World’s 8 Most Powerful Computers at this time


We often see powerful computers in science fiction that are able to process a lot of data very quickly. They make the modern personal computer look like a toy in comparison. However, what many people don’t know is that today’s supercomputers are already extremely powerful. They are blurring the line between science fiction and reality almost yearly. In this list, we will take a look at the world’s eight most powerful supercomputers.

How Supercomputers Are Ranked?

Before we can start to assess and rank supercomputers, we need to see how their performance is measured. Older computers were once rated on a modest scale called IPS (instructions per second). But nowadays, supercomputers are evaluated by their FLOPS (floating point operations per second).

1. Frontier (United States)

Frontier was the world’s first exascale supercomputer, built in 2022 by American multinational information technology company Hewlett Packard Enterprise in collaboration with its subsidiary Cray. It had a total of 8,730,112 cores and scored 1.1 EFLOPS (exaflops) on Linpack benchmark tests.

Frontier was based on the latest HPE Cray EX235a architecture and used a combination of AMD’s 3rd generation 64-core 2GHz 7A53s CPUs and MI250X GPUs.

Frontier is a supercomputer that is used for efficiency. It has a power efficiency rating of 52.23 gigaflops/watt. Each of its 74 computing cabinets weigh about 8,000 pounds (~3.63 tons), and the entire system costs a whopping $600 million in total.

2. Fugaku (Japan)

In 2020, the Japanese IT company Fujitsu created Fugaku as a successor to their older K computer. They designed it specifically to solve some of the world’s most pressing issues, with a focus on climate change. Fugaku is the fastest computer in the world and is helping researchers find new ways to combat global warming.

Fugaku was once the world’s most powerful supercomputer. It was beaten by Frontier in May 2022. It has 7,630,848 cores and is very fast, scoring 442 PFLOPS (petaflops), meaning it can do 442 quadrillion calculations per second.

The Fujitsu A64FX 48-core 2.2GHz processor is at the heart of the system, and it is very inefficient by today’s standards. The system cost more than $1 billion, and each of its cabinets weighs 1.6 tons, totaling ~700 tons.

3. LUMI (Finland)

LUMI (Large Unified Modern Infrastructure) was built by HPE in 2022 and is located in Finland. LUMI has a total of 1,110,144 cores and clocks a speed of 151.9 PFLOPS.

LUMI is a powerful and efficient supercomputer. It runs on the same processor as Frontier, and has a power efficiency rating of 51.63 gigaflops/watt. This makes it the second most efficient supercomputer in the world.

4. Summit (United States)

Summit was designed with scientific research in mind and built by IBM in 2018. It’s located at Oak Ridge National Laboratory in the same spot as Frontier. In total, Summit has 2,414,592 cores which allows it to hit 148.6 PFLOPS.

Summit runs on IBM’s POWER9 22-core 3.07GHz CPUs and Nvidia Tesla V100 GPUs and has a power efficiency rating that is on par with Fugaku.

5. Sierra (United States)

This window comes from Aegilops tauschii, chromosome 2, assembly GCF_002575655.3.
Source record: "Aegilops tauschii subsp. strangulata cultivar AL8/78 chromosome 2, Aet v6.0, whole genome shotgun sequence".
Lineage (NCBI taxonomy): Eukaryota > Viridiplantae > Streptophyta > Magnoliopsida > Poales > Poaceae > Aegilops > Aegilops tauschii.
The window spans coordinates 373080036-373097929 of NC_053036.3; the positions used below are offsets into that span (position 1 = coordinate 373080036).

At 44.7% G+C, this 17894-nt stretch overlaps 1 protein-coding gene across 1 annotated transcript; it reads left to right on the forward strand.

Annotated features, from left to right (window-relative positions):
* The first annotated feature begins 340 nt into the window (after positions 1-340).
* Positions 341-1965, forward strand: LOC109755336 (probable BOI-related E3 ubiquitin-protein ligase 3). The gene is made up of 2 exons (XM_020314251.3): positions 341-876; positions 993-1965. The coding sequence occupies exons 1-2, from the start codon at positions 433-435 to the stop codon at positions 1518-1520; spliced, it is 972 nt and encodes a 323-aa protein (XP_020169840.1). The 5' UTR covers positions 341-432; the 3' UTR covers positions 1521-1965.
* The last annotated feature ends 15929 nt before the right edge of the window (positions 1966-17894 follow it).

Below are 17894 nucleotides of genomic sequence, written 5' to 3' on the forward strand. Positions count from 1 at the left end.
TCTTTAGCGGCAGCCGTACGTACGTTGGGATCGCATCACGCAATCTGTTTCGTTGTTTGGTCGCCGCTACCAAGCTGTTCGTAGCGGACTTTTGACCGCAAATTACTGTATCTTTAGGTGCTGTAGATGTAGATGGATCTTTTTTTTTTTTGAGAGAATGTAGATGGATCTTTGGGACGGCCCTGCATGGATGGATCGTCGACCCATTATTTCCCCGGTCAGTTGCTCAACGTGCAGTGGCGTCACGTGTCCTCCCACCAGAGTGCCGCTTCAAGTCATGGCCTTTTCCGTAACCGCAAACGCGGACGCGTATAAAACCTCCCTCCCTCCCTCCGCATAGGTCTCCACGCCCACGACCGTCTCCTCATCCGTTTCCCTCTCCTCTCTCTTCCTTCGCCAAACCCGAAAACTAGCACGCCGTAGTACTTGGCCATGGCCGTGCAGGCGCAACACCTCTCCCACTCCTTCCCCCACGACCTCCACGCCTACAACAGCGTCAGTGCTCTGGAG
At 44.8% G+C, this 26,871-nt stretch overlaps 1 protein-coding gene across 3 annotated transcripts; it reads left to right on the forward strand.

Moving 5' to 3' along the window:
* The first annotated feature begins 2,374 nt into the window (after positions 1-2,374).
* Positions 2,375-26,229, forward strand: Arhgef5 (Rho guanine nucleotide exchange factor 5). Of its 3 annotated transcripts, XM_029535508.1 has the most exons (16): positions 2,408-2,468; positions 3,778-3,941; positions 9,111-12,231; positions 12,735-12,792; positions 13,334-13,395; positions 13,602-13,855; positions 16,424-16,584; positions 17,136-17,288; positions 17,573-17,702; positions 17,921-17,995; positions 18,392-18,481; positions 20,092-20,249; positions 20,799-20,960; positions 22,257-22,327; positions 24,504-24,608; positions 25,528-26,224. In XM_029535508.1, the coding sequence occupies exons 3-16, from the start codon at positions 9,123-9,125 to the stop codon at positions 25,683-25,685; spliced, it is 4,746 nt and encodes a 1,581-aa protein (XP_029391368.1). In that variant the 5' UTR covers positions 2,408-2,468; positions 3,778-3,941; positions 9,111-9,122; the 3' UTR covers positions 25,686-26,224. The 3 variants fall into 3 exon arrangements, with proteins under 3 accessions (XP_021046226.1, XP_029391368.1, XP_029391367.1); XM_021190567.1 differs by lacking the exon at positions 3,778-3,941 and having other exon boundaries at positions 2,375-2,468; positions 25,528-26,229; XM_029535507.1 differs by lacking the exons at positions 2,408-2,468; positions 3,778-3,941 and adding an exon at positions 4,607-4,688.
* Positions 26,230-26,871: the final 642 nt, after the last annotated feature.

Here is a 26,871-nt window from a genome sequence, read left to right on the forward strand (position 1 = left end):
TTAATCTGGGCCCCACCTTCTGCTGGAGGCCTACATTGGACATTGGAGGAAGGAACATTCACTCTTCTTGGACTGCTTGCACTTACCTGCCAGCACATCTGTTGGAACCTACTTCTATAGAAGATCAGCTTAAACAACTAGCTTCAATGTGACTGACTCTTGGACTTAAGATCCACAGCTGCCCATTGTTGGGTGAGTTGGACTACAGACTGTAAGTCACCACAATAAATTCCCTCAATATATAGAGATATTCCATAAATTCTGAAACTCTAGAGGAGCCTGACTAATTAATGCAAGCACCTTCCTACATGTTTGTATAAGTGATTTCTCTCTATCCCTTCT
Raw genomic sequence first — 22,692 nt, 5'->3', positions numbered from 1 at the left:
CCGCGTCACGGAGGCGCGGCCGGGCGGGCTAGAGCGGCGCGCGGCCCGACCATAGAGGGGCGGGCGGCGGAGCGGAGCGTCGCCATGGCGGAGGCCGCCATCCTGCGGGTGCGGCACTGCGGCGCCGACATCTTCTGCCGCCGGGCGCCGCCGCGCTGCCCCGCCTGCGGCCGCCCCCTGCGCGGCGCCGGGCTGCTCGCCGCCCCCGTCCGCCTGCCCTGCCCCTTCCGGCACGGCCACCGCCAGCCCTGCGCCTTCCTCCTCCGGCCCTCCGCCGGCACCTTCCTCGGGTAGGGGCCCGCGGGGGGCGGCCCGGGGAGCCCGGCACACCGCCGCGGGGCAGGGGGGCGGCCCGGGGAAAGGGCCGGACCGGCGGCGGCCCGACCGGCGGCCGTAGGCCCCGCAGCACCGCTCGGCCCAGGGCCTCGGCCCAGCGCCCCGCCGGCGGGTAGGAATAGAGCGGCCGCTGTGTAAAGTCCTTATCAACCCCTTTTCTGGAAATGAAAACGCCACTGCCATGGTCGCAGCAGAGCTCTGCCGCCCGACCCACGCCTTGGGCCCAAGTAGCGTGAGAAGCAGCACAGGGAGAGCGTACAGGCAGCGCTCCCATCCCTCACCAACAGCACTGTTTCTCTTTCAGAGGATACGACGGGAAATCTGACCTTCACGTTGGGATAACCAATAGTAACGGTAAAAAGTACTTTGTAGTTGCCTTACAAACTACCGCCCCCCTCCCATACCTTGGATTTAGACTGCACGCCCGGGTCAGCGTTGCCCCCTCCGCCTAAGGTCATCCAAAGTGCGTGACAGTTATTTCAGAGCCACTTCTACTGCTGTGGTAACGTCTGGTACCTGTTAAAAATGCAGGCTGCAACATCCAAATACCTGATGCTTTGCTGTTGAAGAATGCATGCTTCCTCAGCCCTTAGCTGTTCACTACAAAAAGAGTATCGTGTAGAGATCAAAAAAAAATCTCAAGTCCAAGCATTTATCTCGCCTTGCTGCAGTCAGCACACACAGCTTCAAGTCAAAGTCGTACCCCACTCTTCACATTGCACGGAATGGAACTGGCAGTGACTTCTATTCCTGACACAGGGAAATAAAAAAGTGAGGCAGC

Sierra was built in 2018 and is very similar to Summit in that both supercomputers use the same IBM POWER9 22-core CPU architecture and Nvidia Tesla V100 GPUs. However, Summit was made for scientific research while Sierra was made for running simulations to test and maintain the United States’ nuclear weapons.

By running nuclear weapon simulations, the National Nuclear Security Administration (NNSA) of the US can check the effectiveness of its nuclear weapons without physical testing, which helps save costs. According to the Top500 list for November 2020, Sierra has a total of 1,572,480 cores and scores 94.64 PFLOPS. In terms of power efficiency, it has a rating of 12.72 gigaflops/watt.

6. Sunway TaihuLight (China)

Ranked at sixth on the list, we have the Sunway TaihuLight supercomputer. It was created in 2016 and is used for things such as weather forecasting, pharmaceutical research, and life sciences research, among other purposes.

The Sunway TaihuLight is a bit of an oddity on this list. It’s a 10,649,600 CPU core behemoth that runs on the Sunway SW26010 260-core 1.45GHz processor. With a power efficiency rating of 6.05 gigaflops/watt, it’s the most inefficient supercomputer currently in operation.

7. Perlmutter (United States)

In 2021, HPE built Perlmutter, the world’s seventh most powerful supercomputer. It was named after Nobel Prize winner Saul Perlmutter. Just like Sunway TaihuLight, Perlmutter can be used for nuclear fusion simulations, climate projections, material and biological research, and computational cosmology.

Perlmutter is a high-performance computer that is used by the United States Department of Energy. It is located at the National Energy Research Scientific Computing Center (NERSC). Perlmutter uses AMD 7763 64-core 2.45GHz CPUs and Nvidia A100 GPUs. It has a total of 761,856 cores and clocks at a speed of 70.87 PFLOPS. Its power efficiency rating is 27.37 gigaflops/watt.

8. Selene (United States)

Selene was built by Nvidia in 2020. It is named after the Greek goddess of the moon. Selene’s most prominent purpose was realized in 2020 when Argonne National Laboratory used it to study the coronavirus and a potential cure. Selene is also used to train Google’s natural language processing model BERT.

Selene is a strong computer with 555,520 cores. It has a good power efficiency rating of 24 gigaflops/watt and scores 63.46 PFLOPS on benchmarks. Selene is built on the NVIDIA DGX SuperPOD reference architecture and runs on AMD 7742 64-core 2.25GHz processors.

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